CV is a card and dice game, from 2013, which instead of just being work focused (curriculum vitae) is more about forming a life resume for your character. Designed by Filip Miłuński, players will be pushing their luck against the dice, in a modern interpretation of the Game of Life. Taking around 45 – 60 minutes to play, with 2 – 4 players, the characters could become professors, have twins, purchase everything from a bicycle to a mansion, go on a streak of bad luck and more. However, is CV worth applying yourself? Let’s find out!
Over the course of the game players will build up a CV, piles of purchased cards, that detail things about their characters life. The game is broken down into 5 stages: childhood, early adulthood, middle age, old age and… scoring. At the offset of the game players are dealt three childhood cards and a life goal card, with communal life goals revealed. Childhood is different from the next three stages as it involves card drafting. Choose one of the cards dealt to you to keep and passing the rest on. Players then choose one from the cards passed to them, and so on until everyone has three chosen cards. Whomever took the bicycle gets to start the next round off, with play then going clockwise around the table.
Throughout the early adulthood, middle age and old age phases the gameplay is the same, but the pile cards are drawn from changes. Five cards are initially flipped from the early adulthood deck to create an available track. On a turn a player rolls, by default, 4 dice, with two available rerolls. Using the different symbols players can then purchase up to 2 cards from the track. While CV might sound job oriented there is plenty more to the lives of the fictional characters people will be playing as. Health, knowledge, relationships, possessions and even life events are all part of what tells the story. Each offers a kind of benefit; from free symbols to use in future rounds, gifting players a token of that symbol, to the ability to roll additional dice.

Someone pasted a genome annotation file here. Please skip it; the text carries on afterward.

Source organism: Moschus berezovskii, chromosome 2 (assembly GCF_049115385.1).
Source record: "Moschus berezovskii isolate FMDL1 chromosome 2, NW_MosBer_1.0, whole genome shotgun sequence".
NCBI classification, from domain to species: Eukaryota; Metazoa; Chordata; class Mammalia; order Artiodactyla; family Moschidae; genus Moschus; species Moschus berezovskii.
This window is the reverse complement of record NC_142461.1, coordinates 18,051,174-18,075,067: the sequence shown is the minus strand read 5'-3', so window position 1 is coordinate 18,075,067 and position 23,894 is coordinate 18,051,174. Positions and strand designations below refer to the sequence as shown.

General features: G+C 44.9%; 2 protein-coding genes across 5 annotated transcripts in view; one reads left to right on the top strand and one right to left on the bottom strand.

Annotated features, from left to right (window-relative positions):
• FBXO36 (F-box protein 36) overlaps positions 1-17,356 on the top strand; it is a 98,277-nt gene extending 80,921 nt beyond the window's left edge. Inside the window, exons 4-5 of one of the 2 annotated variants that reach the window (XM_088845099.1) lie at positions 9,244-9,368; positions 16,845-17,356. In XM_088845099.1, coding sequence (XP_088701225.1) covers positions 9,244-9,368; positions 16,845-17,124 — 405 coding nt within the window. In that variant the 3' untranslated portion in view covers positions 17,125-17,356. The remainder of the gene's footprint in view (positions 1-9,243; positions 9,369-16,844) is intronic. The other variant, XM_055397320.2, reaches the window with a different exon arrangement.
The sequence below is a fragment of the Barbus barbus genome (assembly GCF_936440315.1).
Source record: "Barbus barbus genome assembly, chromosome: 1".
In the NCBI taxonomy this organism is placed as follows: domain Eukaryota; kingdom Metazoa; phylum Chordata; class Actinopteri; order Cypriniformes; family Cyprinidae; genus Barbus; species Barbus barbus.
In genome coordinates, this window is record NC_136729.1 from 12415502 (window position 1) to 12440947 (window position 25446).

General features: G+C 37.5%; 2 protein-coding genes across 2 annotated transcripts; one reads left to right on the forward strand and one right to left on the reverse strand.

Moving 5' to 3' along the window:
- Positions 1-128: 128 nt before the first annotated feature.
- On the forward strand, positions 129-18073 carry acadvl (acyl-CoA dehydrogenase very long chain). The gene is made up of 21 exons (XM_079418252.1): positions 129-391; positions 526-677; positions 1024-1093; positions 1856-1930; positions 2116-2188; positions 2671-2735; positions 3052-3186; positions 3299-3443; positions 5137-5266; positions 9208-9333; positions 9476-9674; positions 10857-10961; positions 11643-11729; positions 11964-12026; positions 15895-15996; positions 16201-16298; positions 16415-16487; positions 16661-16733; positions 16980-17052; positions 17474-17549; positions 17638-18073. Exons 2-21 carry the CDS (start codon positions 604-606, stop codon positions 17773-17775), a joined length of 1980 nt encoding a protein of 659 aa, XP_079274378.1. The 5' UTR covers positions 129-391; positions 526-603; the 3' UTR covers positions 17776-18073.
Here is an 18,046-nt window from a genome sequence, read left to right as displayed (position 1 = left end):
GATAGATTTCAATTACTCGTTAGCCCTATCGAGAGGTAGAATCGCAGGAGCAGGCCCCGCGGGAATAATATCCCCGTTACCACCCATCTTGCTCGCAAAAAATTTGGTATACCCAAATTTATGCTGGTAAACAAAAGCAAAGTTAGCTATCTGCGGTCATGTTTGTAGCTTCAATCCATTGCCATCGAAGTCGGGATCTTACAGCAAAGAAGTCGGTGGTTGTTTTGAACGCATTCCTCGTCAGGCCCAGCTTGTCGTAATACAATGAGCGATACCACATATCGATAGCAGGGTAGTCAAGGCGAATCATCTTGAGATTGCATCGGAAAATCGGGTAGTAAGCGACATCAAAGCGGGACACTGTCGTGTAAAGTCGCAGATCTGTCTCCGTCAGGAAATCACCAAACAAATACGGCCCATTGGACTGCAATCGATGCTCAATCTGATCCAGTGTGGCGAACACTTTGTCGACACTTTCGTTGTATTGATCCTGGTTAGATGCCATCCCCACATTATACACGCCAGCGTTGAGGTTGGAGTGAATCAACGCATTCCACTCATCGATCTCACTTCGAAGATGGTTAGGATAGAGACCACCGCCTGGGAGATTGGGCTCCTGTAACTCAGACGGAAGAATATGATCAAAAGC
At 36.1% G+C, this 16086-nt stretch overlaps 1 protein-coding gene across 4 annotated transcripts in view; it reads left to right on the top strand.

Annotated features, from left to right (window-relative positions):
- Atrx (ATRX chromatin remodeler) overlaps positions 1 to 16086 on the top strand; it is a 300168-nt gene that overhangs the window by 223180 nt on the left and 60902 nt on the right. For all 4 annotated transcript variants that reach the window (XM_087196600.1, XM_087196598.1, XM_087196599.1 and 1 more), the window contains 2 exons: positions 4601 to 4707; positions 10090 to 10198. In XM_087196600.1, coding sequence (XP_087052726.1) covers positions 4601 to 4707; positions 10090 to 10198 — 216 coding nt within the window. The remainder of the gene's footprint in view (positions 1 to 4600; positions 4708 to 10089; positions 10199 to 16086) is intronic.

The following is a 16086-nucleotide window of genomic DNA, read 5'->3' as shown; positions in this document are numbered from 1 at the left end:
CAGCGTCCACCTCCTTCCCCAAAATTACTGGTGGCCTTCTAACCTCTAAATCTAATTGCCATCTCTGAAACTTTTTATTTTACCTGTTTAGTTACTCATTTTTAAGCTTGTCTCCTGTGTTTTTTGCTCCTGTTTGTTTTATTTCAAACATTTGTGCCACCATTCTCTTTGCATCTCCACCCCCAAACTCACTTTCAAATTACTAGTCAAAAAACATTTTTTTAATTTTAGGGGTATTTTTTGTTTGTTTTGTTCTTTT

Each type of card is kept separate, stacking whenever a new card of a type already owned is purchased. For knowledge, relationships and health these can be stacked above or below previous cards. This is important as when cards are hidden their benefits are lost. Possessions and jobs are different and must always be placed on top, showing the progression of a career and materialistic journey. This makes taking a job an interesting decision as you’ll lose the perks of the old job.
To help players out are event cards, in the form of purchasable ones and the childhood cards drafted at the beginning. These are one time use cards that can be discarded to provide the indicated symbols, enabling the player to purchase a card. These range from extra relationship symbols to a bumper load of cash, potentially flipping a turn where you’d be able to buy nothing into a decent one.
There are two special symbols on the dice that rarely appear as card costs, good and bad luck symbols – represented by happy and worried faces respectively. These only come into effect when a set of three are rolled together, for better or worse. Good luck enables the player to take any card from the track, regardless of its cost. At the other end of the spectrum, bad luck will cause something from your life to go wrong, thus you have to discard a card from your tableau.